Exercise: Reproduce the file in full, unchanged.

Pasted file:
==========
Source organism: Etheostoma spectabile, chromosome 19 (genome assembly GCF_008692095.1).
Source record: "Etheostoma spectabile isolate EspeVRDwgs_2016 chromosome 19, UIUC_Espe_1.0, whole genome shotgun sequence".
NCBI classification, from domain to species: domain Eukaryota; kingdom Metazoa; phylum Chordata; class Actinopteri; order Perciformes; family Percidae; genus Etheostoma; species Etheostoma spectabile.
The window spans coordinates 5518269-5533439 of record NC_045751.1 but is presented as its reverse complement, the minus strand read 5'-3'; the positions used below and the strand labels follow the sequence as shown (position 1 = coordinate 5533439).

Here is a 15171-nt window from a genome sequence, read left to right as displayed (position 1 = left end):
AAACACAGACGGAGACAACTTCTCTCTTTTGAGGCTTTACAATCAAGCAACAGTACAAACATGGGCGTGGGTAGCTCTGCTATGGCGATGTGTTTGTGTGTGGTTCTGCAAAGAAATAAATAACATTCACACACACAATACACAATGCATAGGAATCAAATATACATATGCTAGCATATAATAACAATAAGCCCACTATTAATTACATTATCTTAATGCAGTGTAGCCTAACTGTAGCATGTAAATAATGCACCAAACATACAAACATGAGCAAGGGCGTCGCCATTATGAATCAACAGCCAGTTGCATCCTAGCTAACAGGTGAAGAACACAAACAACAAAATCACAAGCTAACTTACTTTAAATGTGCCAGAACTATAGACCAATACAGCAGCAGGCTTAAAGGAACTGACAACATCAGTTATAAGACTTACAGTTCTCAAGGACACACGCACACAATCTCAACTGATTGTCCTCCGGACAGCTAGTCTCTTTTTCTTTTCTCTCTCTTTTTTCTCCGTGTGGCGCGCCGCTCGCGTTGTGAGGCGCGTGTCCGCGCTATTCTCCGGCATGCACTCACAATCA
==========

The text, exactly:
Source organism: Etheostoma spectabile, chromosome 19 (genome assembly GCF_008692095.1).
Source record: "Etheostoma spectabile isolate EspeVRDwgs_2016 chromosome 19, UIUC_Espe_1.0, whole genome shotgun sequence".
NCBI classification, from domain to species: domain Eukaryota; kingdom Metazoa; phylum Chordata; class Actinopteri; order Perciformes; family Percidae; genus Etheostoma; species Etheostoma spectabile.
The window spans coordinates 5518269-5533439 of record NC_045751.1 but is presented as its reverse complement, the minus strand read 5'-3'; the positions used below and the strand labels follow the sequence as shown (position 1 = coordinate 5533439).

Here is a 15171-nt window from a genome sequence, read left to right as displayed (position 1 = left end):
AAACACAGACGGAGACAACTTCTCTCTTTTGAGGCTTTACAATCAAGCAACAGTACAAACATGGGCGTGGGTAGCTCTGCTATGGCGATGTGTTTGTGTGTGGTTCTGCAAAGAAATAAATAACATTCACACACACAATACACAATGCATAGGAATCAAATATACATATGCTAGCATATAATAACAATAAGCCCACTATTAATTACATTATCTTAATGCAGTGTAGCCTAACTGTAGCATGTAAATAATGCACCAAACATACAAACATGAGCAAGGGCGTCGCCATTATGAATCAACAGCCAGTTGCATCCTAGCTAACAGGTGAAGAACACAAACAACAAAATCACAAGCTAACTTACTTTAAATGTGCCAGAACTATAGACCAATACAGCAGCAGGCTTAAAGGAACTGACAACATCAGTTATAAGACTTACAGTTCTCAAGGACACACGCACACAATCTCAACTGATTGTCCTCCGGACAGCTAGTCTCTTTTTCTTTTCTCTCTCTTTTTTCTCCGTGTGGCGCGCCGCTCGCGTTGTGAGGCGCGTGTCCGCGCTATTCTCCGGCATGCACTCACAATCA